Because first and foremost, I AM MOMMY. Then way down there on the list of things that are truly important in my life, there is blogging. Does that I put forth any less effort into my blogging? Or keep trying to get new readers and expand blogging relationships? No. I really enjoy blogging and the all the rewards it entails. I try to update my blog daily. I try to make it interesting. I try lots of things. AFTER bed time or during nap time or when the kids ae playing with Daddy.

Your article is interesting... and you have managed to fit lots of women who would rather not be categorized into nice little categories.

~shrug~

At the end of the day we are all who we are.

Blessings~
Amanda

August 14, 2009 | Unregistered CommenterAmanda

Thank you for the link!

I liked Ellen's "Midnight Blogger" category. :)

August 14, 2009 | Unregistered CommenterJill--Unnecesarean

@Jill: I liked it too! I am one of those for sure...

August 14, 2009 | Unregistered Commenterphdinparenting

Great post!

It is interesting to see everyone's view on this. I personally don't mind being called a mommyblogger even with its good and bad connotations. I am a mom who blogs so it's fitting even though I blog about everything. Though I did cringe at the Dorothy Tucker article because she made us who write reviews sound like we were unethical.

August 14, 2009 | Unregistered CommenterLisa

I have no issues with the mommy blogger title. That's what I am I think and I think this whole uproar is frustrating. I probably fit best into the diary of a mommy category since that's why I started my blog, but I certainly would blog about anything that came to mind and still think being a mommy blogger is fine.
And if I were offered something free to do a review, I'd probably do it. I wouldn't want that to be my whole blog and I don't read blogs of moms who only do reviews (borrring). Maybe I just don't have an issue with feeling like being called a mommy undermines the rest of who I am that isn't a mommy.

Good breakdown though - I look forward to checking a bunch of them out.

I enjoyed your post!

August 14, 2009 | Unregistered CommenterMaggie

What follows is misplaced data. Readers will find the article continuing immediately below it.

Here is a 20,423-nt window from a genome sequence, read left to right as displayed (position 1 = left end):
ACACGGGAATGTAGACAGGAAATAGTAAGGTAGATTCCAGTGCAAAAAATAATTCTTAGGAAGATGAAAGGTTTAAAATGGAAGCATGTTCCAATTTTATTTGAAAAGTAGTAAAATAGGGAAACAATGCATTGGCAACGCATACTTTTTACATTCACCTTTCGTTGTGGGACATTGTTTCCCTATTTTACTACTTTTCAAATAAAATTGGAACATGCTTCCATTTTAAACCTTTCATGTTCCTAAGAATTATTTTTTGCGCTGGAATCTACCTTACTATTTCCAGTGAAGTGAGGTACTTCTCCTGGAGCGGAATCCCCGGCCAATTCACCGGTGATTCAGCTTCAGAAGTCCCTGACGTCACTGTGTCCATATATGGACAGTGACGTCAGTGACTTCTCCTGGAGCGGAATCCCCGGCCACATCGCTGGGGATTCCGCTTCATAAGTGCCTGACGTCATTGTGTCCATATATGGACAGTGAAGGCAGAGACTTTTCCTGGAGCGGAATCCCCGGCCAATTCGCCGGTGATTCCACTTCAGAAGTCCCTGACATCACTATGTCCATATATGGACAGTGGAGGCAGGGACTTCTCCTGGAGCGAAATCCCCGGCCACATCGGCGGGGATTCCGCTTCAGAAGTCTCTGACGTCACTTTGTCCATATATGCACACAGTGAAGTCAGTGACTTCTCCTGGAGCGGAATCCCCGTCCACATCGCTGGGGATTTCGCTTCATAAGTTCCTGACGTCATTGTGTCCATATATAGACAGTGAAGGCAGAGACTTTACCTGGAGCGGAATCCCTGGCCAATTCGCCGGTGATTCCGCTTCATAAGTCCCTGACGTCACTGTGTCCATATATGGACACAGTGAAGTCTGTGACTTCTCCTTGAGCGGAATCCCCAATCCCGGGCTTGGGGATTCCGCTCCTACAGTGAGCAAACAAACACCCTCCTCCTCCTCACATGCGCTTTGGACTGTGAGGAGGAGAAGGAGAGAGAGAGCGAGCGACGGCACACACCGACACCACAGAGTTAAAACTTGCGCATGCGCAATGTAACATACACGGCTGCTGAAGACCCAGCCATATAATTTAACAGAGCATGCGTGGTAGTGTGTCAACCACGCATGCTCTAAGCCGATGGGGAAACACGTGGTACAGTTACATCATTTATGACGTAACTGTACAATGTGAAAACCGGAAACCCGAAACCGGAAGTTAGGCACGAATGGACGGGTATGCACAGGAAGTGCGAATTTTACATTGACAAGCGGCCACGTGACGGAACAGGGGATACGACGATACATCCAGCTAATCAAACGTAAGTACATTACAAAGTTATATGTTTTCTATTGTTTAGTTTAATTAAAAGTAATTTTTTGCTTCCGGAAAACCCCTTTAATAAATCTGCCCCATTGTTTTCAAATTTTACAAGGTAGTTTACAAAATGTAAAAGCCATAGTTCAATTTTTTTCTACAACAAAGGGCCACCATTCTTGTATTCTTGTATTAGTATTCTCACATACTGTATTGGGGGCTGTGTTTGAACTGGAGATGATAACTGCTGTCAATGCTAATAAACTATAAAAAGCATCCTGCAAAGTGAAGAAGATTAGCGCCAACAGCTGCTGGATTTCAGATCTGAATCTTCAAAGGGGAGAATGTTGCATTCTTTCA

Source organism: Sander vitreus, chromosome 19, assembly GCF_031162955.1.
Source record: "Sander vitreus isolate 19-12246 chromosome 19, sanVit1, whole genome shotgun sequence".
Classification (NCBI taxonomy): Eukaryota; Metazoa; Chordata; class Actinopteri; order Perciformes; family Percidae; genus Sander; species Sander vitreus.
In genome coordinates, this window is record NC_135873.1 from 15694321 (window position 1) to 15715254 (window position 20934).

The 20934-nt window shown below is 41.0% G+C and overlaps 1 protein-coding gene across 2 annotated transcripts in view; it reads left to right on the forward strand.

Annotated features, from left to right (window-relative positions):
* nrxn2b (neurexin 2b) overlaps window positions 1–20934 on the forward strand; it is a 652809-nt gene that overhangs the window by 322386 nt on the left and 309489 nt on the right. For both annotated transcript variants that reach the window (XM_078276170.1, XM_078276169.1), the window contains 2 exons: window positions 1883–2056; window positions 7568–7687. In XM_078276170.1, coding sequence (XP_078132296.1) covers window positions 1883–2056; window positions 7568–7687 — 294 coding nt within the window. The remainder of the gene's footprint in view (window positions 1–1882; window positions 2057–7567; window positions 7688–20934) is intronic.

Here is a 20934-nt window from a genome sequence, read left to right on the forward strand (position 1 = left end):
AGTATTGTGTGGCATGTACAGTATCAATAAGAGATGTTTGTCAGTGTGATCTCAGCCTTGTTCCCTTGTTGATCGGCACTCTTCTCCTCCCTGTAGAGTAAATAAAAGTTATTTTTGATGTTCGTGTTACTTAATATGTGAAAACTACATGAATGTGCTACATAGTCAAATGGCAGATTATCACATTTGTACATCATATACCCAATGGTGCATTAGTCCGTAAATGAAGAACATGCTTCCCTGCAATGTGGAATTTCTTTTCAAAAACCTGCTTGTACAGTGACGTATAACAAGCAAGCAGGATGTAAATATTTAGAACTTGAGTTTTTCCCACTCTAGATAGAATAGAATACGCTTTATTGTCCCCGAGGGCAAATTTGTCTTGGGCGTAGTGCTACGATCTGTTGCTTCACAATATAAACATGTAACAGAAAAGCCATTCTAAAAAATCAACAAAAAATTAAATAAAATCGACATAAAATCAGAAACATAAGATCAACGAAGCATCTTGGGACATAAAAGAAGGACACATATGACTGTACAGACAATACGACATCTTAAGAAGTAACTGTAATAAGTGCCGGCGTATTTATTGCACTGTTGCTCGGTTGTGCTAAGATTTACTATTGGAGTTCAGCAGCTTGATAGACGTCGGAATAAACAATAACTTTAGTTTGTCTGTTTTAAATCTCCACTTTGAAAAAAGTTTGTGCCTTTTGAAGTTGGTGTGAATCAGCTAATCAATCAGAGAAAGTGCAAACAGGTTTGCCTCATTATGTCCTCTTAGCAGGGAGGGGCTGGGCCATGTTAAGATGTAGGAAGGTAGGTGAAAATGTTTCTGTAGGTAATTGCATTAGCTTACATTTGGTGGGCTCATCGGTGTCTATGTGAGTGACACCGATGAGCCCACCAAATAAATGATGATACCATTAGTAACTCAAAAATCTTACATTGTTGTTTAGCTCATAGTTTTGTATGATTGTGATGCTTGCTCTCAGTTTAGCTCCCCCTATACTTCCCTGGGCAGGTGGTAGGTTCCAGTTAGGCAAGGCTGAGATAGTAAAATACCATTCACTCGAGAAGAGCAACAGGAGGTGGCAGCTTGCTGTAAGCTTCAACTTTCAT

Thanks for including me here. You pretty much nailed it on the head as far as my blog goes, although I do want to branch out a little like Crunchy Goddess. However, the problem lies in not wanting to lose the integrity of the blog I started for the reasons I started it.
I like Amber's take on the term MommyBlogger - “I think the mommyblogger label can be deliberately diminutive & is often used to remove credibility.“ I like to think of myself as a "cause blogger" more than a mommy blogger, but I get the fact that I am a mommy who blogs kind of makes me a mommy blogger. I just don't like the sound of it. I feel like it diminishes what I am trying to do - not to knock those women who embrace it.
Anyway, this is a great post. I never thought much about the term encompassing so many different genres before. It gave me a new respect for the term.

August 14, 2009 | Unregistered CommenterMelodie

I love the way you analyze these terms. You always give me something extra to think about, or bring up another viewpoint I hadn't considered.

Oh, and sometimes you include me. That's cool, too. ;)

August 14, 2009 | Unregistered CommenterAmber

@Amber: When you answer my questions and provide such wonderful insight, how could I not include you? :)

August 14, 2009 | Unregistered Commenterphdinparenting

Great post! Today I was decorating a collection box with other Moms at my office. We are in our company's "Moms" group and we're hosting a school supply drive next week. We were using scrapbook stickers to decorate the box. One of the Moms asked "Do you scrapbook?" and I said "No... but I have a blog". And she said "Really? What kind of blog?" and I immediately responded "I'm not a Mommy Blogger... I'm a Family Blogger". I went on to say my blog posts contain pictures of the kids, pictures of all of us together... plus notes or descriptions on what we've been doing lately. We write our posts in 3rd person and view it as a journal of our family adventures! The closest category on your list would be "Diary of Mom Bloggers" but diary implies first person and feelings and opinions and thoughts. I actually make a conscious effort not to put my feelings and opions on the blog because I know it's being read by friends and family and coworkers. Isn't that funny?